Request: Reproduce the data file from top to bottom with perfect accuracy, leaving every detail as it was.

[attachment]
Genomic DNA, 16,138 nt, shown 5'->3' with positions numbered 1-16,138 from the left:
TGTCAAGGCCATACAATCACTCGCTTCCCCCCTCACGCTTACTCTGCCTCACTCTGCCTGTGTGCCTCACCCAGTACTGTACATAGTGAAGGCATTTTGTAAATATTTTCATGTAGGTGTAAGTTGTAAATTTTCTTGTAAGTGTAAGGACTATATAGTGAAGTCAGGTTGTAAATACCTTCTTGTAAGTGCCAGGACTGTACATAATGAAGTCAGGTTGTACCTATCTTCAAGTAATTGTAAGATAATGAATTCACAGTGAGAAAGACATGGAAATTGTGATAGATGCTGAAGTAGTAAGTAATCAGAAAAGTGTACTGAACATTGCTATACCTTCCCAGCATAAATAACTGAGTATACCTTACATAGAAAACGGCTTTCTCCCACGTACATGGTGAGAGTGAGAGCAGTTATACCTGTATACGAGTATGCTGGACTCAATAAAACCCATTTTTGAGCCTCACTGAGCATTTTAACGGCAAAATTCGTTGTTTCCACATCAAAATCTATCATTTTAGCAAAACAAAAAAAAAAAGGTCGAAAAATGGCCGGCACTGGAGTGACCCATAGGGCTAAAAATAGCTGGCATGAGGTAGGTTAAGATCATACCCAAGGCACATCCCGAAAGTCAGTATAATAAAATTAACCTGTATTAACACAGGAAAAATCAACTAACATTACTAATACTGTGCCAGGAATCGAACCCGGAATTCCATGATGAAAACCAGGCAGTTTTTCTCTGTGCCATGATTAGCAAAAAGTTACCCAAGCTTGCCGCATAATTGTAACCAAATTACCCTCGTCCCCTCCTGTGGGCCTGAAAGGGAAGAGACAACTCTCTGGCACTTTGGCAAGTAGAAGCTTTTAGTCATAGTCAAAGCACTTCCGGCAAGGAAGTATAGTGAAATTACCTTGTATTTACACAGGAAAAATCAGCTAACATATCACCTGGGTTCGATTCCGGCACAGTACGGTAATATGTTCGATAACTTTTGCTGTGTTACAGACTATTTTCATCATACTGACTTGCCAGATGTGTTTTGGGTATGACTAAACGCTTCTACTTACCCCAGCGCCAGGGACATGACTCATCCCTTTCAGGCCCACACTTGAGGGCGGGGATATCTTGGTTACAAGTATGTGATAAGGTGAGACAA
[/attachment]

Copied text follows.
Genomic DNA, 16,138 nt, shown 5'->3' with positions numbered 1-16,138 from the left:
TGTCAAGGCCATACAATCACTCGCTTCCCCCCTCACGCTTACTCTGCCTCACTCTGCCTGTGTGCCTCACCCAGTACTGTACATAGTGAAGGCATTTTGTAAATATTTTCATGTAGGTGTAAGTTGTAAATTTTCTTGTAAGTGTAAGGACTATATAGTGAAGTCAGGTTGTAAATACCTTCTTGTAAGTGCCAGGACTGTACATAATGAAGTCAGGTTGTACCTATCTTCAAGTAATTGTAAGATAATGAATTCACAGTGAGAAAGACATGGAAATTGTGATAGATGCTGAAGTAGTAAGTAATCAGAAAAGTGTACTGAACATTGCTATACCTTCCCAGCATAAATAACTGAGTATACCTTACATAGAAAACGGCTTTCTCCCACGTACATGGTGAGAGTGAGAGCAGTTATACCTGTATACGAGTATGCTGGACTCAATAAAACCCATTTTTGAGCCTCACTGAGCATTTTAACGGCAAAATTCGTTGTTTCCACATCAAAATCTATCATTTTAGCAAAACAAAAAAAAAAAGGTCGAAAAATGGCCGGCACTGGAGTGACCCATAGGGCTAAAAATAGCTGGCATGAGGTAGGTTAAGATCATACCCAAGGCACATCCCGAAAGTCAGTATAATAAAATTAACCTGTATTAACACAGGAAAAATCAACTAACATTACTAATACTGTGCCAGGAATCGAACCCGGAATTCCATGATGAAAACCAGGCAGTTTTTCTCTGTGCCATGATTAGCAAAAAGTTACCCAAGCTTGCCGCATAATTGTAACCAAATTACCCTCGTCCCCTCCTGTGGGCCTGAAAGGGAAGAGACAACTCTCTGGCACTTTGGCAAGTAGAAGCTTTTAGTCATAGTCAAAGCACTTCCGGCAAGGAAGTATAGTGAAATTACCTTGTATTTACACAGGAAAAATCAGCTAACATATCACCTGGGTTCGATTCCGGCACAGTACGGTAATATGTTCGATAACTTTTGCTGTGTTACAGACTATTTTCATCATACTGACTTGCCAGATGTGTTTTGGGTATGACTAAACGCTTCTACTTACCCCAGCGCCAGGGACATGACTCATCCCTTTCAGGCCCACACTTGAGGGCGGGGATATCTTGGTTACAAGTATGTGATAAGGTGAGACAA